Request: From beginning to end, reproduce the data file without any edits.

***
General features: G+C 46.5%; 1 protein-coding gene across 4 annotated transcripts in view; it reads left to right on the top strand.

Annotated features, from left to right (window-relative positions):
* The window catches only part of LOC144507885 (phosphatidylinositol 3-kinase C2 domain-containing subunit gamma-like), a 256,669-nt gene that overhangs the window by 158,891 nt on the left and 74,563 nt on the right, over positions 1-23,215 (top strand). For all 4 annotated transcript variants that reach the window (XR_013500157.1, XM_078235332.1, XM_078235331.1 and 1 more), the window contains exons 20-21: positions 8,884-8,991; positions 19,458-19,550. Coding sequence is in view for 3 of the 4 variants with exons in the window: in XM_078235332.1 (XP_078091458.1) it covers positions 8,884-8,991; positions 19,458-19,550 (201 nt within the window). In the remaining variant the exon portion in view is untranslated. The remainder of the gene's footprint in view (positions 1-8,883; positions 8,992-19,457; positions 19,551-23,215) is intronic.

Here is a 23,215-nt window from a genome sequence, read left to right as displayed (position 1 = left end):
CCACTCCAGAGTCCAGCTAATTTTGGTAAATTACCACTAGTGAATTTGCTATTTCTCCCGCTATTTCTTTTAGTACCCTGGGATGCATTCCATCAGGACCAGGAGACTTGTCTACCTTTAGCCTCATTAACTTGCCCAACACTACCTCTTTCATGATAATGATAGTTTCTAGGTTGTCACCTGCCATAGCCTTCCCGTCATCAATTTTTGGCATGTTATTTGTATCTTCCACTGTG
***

General features: G+C 46.5%; 1 protein-coding gene across 4 annotated transcripts in view; it reads left to right on the top strand.

Annotated features, from left to right (window-relative positions):
* The window catches only part of LOC144507885 (phosphatidylinositol 3-kinase C2 domain-containing subunit gamma-like), a 256,669-nt gene that overhangs the window by 158,891 nt on the left and 74,563 nt on the right, over positions 1-23,215 (top strand). For all 4 annotated transcript variants that reach the window (XR_013500157.1, XM_078235332.1, XM_078235331.1 and 1 more), the window contains exons 20-21: positions 8,884-8,991; positions 19,458-19,550. Coding sequence is in view for 3 of the 4 variants with exons in the window: in XM_078235332.1 (XP_078091458.1) it covers positions 8,884-8,991; positions 19,458-19,550 (201 nt within the window). In the remaining variant the exon portion in view is untranslated. The remainder of the gene's footprint in view (positions 1-8,883; positions 8,992-19,457; positions 19,551-23,215) is intronic.

Here is a 23,215-nt window from a genome sequence, read left to right as displayed (position 1 = left end):
CCACTCCAGAGTCCAGCTAATTTTGGTAAATTACCACTAGTGAATTTGCTATTTCTCCCGCTATTTCTTTTAGTACCCTGGGATGCATTCCATCAGGACCAGGAGACTTGTCTACCTTTAGCCTCATTAACTTGCCCAACACTACCTCTTTCATGATAATGATAGTTTCTAGGTTGTCACCTGCCATAGCCTTCCCGTCATCAATTTTTGGCATGTTATTTGTATCTTCCACTGTG